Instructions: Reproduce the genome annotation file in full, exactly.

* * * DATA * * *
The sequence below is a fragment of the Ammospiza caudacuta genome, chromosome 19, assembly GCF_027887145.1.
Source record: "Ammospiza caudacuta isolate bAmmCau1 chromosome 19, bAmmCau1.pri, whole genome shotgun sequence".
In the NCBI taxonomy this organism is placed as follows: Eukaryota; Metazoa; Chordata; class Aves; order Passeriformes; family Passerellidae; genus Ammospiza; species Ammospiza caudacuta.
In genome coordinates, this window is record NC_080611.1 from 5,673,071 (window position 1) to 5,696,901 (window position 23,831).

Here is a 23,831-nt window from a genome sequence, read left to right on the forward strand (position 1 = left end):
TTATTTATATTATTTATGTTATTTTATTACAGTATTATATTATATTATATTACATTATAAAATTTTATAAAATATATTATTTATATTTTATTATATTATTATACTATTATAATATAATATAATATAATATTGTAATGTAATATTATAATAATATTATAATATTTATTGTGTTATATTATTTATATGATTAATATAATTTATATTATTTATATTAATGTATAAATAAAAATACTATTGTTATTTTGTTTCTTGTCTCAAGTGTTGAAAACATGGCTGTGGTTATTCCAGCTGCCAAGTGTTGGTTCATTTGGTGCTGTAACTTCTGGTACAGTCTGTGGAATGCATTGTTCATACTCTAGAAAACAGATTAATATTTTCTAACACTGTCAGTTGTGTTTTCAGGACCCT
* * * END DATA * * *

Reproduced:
The sequence below is a fragment of the Ammospiza caudacuta genome, chromosome 19, assembly GCF_027887145.1.
Source record: "Ammospiza caudacuta isolate bAmmCau1 chromosome 19, bAmmCau1.pri, whole genome shotgun sequence".
In the NCBI taxonomy this organism is placed as follows: Eukaryota; Metazoa; Chordata; class Aves; order Passeriformes; family Passerellidae; genus Ammospiza; species Ammospiza caudacuta.
In genome coordinates, this window is record NC_080611.1 from 5,673,071 (window position 1) to 5,696,901 (window position 23,831).

Here is a 23,831-nt window from a genome sequence, read left to right on the forward strand (position 1 = left end):
TTATTTATATTATTTATGTTATTTTATTACAGTATTATATTATATTATATTACATTATAAAATTTTATAAAATATATTATTTATATTTTATTATATTATTATACTATTATAATATAATATAATATAATATTGTAATGTAATATTATAATAATATTATAATATTTATTGTGTTATATTATTTATATGATTAATATAATTTATATTATTTATATTAATGTATAAATAAAAATACTATTGTTATTTTGTTTCTTGTCTCAAGTGTTGAAAACATGGCTGTGGTTATTCCAGCTGCCAAGTGTTGGTTCATTTGGTGCTGTAACTTCTGGTACAGTCTGTGGAATGCATTGTTCATACTCTAGAAAACAGATTAATATTTTCTAACACTGTCAGTTGTGTTTTCAGGACCCT